Rising Infections Further Weaken Crude Oil Prices

August 14, 2021
Crude Oil Prices

By Adedapo Adesanya

Crude oil prices fell for a second day on Friday as surging COVID-19 cases worldwide forced governments to revive movement restrictions, dampening oil demand.

At the market yesterday, the price of the Brent declined by $1.17 or 1.64 per cent to $70.14 per barrel, while the West Texas Intermediate (WTI) slumped by $1.16 or 1.68 per cent to $67.93 per barrel.

The International Energy Agency (IEA) has warned that demand growth for crude and its products had slowed sharply as cases continue to rise across the globe.

It said its forecasts for oil consumption in the second half of the year had been appreciably downgraded and would fall below its early projections by more than 500,000 barrels a day.

“Growth for the second half of 2021 has been downgraded more sharply, as new Covid-19 restrictions imposed in several major oil-consuming countries, particularly in Asia, look set to reduce mobility and oil use,” the IEA said in its influential monthly oil report.

This further hit the market as the rapid spread of the Delta variant undermined deliveries in China, Indonesia and other countries especially in East and South-East Asia, although the numbers are still much lower than in many European countries such as France and the UK, where new daily cases are around 30 000.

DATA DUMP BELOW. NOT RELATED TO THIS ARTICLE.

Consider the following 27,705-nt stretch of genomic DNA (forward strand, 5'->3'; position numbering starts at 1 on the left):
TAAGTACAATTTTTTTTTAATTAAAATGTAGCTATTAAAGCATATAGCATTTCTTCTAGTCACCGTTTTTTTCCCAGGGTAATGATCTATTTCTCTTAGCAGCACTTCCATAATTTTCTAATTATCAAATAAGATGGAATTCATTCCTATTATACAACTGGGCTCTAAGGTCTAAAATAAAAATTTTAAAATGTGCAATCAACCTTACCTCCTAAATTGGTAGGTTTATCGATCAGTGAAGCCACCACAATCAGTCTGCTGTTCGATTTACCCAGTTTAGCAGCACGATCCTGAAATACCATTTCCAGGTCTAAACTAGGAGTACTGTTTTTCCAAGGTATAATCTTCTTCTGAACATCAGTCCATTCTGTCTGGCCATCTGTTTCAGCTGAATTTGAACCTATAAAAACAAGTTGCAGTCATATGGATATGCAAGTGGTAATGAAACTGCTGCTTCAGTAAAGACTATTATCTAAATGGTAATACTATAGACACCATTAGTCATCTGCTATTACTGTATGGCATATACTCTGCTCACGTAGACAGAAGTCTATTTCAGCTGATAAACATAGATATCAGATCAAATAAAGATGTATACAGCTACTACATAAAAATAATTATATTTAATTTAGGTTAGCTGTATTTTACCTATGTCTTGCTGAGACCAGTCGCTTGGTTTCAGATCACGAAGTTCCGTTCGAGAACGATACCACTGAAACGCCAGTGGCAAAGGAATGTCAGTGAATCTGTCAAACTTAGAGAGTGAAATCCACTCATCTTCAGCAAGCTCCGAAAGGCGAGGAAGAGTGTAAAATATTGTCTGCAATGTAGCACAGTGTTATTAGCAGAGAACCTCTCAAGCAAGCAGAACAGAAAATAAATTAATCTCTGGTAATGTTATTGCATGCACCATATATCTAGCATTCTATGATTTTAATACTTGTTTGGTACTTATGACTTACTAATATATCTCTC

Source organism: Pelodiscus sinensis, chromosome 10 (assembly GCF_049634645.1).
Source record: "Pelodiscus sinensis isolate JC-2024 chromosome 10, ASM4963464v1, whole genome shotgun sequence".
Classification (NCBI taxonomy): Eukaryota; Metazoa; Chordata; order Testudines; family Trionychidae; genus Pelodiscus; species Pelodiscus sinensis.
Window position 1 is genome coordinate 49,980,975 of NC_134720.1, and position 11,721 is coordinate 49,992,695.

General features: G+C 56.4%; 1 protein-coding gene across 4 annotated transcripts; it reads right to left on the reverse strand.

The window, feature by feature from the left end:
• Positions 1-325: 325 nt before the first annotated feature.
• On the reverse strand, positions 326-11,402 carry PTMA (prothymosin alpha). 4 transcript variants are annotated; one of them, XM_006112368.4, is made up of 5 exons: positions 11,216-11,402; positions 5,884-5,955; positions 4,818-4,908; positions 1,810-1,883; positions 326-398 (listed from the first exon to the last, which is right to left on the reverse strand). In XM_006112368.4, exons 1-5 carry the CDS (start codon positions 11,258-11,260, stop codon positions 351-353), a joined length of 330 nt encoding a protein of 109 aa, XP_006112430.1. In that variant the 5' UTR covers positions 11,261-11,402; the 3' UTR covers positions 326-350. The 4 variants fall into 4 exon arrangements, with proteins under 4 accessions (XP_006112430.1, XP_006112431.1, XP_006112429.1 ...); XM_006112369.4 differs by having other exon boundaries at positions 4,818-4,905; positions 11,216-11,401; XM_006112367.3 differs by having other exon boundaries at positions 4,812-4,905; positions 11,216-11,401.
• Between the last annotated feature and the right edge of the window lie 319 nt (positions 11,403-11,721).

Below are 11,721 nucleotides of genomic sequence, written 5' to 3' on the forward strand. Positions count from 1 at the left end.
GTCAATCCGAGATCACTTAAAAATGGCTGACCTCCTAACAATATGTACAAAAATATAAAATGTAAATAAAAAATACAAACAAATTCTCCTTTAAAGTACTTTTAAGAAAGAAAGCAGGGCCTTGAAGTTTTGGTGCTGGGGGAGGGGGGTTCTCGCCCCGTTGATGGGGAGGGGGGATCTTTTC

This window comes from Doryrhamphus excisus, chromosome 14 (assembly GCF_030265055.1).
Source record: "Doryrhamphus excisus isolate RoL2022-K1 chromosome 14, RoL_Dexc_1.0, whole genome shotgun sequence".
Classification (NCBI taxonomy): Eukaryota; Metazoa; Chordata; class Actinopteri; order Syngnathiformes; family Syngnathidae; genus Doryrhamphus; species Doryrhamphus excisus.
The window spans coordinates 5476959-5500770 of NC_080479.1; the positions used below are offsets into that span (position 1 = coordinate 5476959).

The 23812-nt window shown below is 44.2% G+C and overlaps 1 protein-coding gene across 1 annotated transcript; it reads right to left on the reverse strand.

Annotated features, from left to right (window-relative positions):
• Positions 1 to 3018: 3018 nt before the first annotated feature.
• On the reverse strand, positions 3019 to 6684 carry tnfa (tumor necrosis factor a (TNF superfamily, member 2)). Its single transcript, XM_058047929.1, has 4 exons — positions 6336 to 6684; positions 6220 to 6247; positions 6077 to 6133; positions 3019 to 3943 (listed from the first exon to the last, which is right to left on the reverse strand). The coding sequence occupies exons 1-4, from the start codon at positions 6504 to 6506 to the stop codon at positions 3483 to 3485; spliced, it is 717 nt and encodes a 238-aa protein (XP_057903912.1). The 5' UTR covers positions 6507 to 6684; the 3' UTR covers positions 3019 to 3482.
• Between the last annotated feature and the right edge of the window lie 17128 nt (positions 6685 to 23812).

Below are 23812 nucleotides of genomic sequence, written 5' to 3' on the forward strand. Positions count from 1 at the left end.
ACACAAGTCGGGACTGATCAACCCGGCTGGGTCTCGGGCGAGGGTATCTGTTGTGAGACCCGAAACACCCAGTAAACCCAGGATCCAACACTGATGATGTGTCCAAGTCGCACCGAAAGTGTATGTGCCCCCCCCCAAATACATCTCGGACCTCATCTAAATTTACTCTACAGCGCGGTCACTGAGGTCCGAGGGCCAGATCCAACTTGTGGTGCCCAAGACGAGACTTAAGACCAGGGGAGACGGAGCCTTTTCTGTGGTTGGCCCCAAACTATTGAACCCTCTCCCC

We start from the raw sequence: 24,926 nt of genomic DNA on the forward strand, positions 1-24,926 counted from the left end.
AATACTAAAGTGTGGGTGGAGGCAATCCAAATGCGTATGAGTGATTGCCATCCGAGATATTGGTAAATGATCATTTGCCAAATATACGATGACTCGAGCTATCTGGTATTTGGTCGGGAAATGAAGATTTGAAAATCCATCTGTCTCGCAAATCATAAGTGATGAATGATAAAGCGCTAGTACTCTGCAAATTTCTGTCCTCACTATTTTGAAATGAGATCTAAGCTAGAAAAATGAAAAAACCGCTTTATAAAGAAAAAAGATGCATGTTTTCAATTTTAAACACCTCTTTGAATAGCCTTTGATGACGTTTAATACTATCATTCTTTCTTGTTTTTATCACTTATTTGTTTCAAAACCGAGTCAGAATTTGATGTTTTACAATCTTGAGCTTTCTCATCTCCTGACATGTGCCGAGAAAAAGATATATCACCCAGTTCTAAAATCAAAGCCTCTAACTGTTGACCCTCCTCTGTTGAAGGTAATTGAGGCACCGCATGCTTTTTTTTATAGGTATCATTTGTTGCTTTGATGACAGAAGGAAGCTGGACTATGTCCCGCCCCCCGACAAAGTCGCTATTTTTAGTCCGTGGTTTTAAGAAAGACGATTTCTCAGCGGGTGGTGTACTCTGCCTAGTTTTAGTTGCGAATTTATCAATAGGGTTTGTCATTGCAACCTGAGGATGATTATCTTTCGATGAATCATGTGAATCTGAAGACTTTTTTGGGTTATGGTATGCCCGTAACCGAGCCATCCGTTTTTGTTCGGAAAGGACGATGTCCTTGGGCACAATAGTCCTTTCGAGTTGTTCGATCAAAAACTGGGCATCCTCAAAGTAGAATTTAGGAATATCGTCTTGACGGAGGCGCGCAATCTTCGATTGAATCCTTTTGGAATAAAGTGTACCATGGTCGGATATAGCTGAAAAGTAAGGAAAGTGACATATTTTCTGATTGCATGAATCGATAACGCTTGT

Japan has also reported a surge in infections, with hospitals in Tokyo said to be under fresh pressure. The government will decide next week whether spectators will be allowed at the Paralympic Games, due to open on August 24.

The rising infection rate has led analysts to shift their stance on previous bullish expectations.

Goldman cut its estimate for the global oil deficit to one million barrels per day from 2.3 million barrels per day in the short term, citing an expected decline in demand in August and September.

However, Goldman expects the demand recovery to continue alongside rising vaccination rates.

JP Morgan, meanwhile, said it now sees the global demand recovery stalling this month with demand remaining roughly in line with the 98 million barrels per day average for global consumption in July.

The Organisation of the Petroleum Exporting Countries (OPEC) however sees a different play as it raised its expectations for supplies next year from other producers, including US shale drillers, which could potentially snarl efforts by the group and allies, known as OPEC+, to achieve a balance in the market.

Adedapo Adesanya

Adedapo Adesanya is a journalist, polymath, and connoisseur of everything art. When he is not writing, he has his nose buried in one of the many books or articles he has bookmarked or simply listening to good music with a bottle of beer or wine. He supports the greatest club in the world, Manchester United F.C.

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